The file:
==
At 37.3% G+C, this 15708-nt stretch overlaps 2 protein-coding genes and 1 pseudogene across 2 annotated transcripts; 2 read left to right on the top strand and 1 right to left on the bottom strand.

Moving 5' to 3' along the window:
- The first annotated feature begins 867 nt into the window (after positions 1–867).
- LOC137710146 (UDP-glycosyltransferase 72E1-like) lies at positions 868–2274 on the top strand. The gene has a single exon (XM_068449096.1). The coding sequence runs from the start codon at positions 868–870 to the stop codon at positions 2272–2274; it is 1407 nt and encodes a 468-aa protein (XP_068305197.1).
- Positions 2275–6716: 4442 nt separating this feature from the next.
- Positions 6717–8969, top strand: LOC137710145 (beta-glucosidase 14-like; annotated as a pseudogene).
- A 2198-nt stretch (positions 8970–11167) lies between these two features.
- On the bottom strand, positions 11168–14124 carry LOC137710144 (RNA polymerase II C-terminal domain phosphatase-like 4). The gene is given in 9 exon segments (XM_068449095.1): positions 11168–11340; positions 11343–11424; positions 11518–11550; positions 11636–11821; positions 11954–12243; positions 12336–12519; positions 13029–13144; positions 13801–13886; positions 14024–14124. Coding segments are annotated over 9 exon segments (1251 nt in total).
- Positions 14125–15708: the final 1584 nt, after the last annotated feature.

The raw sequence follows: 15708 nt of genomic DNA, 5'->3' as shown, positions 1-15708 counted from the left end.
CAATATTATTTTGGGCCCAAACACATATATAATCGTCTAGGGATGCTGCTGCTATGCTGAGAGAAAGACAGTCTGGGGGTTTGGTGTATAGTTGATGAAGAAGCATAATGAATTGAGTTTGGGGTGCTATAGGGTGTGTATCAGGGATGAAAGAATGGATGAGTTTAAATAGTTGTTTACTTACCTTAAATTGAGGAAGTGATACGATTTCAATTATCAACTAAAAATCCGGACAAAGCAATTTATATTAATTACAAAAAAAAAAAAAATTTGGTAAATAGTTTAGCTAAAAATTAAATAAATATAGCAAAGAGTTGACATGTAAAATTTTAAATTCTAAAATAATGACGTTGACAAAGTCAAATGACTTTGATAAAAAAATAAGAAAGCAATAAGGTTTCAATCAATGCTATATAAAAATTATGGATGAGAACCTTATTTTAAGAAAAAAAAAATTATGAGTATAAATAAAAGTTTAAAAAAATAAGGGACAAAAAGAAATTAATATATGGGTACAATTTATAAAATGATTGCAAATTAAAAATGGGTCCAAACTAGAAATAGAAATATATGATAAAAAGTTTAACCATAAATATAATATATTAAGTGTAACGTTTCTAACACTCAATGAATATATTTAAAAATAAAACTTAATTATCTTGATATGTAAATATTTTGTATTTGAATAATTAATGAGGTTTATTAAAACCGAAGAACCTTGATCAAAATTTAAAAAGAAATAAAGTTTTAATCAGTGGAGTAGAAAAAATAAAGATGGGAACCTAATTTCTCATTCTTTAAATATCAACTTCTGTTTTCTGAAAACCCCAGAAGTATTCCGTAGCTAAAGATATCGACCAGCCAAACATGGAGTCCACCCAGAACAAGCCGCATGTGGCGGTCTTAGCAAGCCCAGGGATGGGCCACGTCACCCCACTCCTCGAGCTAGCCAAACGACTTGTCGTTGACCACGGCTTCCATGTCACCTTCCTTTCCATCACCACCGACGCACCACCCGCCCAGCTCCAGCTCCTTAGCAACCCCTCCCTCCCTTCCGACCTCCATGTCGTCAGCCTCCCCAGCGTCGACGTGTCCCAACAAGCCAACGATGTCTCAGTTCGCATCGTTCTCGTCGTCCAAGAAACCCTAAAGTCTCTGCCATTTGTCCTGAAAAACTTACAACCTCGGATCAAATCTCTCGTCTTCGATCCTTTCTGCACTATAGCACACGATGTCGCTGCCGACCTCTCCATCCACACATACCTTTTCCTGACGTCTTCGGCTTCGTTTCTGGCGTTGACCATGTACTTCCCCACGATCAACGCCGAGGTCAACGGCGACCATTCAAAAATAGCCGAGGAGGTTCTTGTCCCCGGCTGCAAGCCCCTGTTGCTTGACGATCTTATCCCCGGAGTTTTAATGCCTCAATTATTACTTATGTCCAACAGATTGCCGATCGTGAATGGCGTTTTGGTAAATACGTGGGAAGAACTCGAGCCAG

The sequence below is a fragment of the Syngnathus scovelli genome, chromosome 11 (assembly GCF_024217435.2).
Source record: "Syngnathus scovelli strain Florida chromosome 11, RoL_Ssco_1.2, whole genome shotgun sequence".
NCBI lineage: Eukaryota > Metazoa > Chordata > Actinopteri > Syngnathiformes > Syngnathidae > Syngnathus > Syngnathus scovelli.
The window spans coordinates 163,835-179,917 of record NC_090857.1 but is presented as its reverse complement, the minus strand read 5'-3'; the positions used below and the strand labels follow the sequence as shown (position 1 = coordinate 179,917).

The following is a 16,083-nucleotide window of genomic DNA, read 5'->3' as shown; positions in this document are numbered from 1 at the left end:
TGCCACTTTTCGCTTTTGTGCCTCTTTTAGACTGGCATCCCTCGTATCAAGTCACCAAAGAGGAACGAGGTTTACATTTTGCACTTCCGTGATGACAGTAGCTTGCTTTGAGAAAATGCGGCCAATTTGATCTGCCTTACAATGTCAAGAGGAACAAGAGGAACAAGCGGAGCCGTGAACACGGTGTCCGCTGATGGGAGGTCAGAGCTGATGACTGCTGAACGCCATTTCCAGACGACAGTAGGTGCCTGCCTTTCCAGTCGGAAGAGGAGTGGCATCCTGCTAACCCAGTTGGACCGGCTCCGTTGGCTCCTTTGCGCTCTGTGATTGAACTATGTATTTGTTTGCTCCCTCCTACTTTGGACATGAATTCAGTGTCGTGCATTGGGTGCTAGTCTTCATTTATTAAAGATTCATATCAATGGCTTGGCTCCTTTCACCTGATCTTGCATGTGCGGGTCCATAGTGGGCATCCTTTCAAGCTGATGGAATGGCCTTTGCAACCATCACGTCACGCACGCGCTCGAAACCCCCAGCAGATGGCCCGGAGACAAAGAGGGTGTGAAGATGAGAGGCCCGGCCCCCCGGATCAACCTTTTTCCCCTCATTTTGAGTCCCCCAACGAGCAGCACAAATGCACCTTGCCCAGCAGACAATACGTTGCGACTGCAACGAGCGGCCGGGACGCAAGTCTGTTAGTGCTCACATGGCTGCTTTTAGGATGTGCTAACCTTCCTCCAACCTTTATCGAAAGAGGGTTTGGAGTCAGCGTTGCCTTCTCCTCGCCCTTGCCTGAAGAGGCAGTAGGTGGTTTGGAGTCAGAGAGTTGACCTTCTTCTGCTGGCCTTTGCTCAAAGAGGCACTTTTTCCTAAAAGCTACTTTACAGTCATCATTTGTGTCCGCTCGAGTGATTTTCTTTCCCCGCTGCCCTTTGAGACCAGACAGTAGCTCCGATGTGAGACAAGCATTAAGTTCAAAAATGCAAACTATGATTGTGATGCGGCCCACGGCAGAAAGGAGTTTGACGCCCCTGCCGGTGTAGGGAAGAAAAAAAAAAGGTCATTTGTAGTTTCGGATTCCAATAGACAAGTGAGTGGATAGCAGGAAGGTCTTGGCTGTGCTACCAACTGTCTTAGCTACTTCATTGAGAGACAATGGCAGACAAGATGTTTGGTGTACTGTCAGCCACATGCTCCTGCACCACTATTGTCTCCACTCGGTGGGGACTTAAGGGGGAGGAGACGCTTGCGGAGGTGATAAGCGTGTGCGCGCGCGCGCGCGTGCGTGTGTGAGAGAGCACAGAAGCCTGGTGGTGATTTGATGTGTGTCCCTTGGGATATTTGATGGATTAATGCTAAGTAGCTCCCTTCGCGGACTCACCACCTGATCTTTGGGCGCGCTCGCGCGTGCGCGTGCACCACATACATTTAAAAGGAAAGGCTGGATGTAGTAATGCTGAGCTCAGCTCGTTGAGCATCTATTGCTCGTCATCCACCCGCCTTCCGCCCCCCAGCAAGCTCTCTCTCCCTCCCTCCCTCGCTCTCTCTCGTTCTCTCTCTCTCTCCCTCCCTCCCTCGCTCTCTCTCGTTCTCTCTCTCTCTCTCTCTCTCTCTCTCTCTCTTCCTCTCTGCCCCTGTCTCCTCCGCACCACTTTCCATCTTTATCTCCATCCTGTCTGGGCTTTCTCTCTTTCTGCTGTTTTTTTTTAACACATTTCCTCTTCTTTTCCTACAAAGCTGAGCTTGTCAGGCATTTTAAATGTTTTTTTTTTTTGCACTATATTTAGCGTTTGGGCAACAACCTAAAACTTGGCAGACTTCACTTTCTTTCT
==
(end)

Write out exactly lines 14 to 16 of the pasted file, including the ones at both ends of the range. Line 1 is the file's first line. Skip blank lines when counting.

NCBI lineage: Eukaryota > Metazoa > Chordata > Actinopteri > Syngnathiformes > Syngnathidae > Syngnathus > Syngnathus scovelli.
The window spans coordinates 163,835-179,917 of record NC_090857.1 but is presented as its reverse complement, the minus strand read 5'-3'; the positions used below and the strand labels follow the sequence as shown (position 1 = coordinate 179,917).

The following is a 16,083-nucleotide window of genomic DNA, read 5'->3' as shown; positions in this document are numbered from 1 at the left end: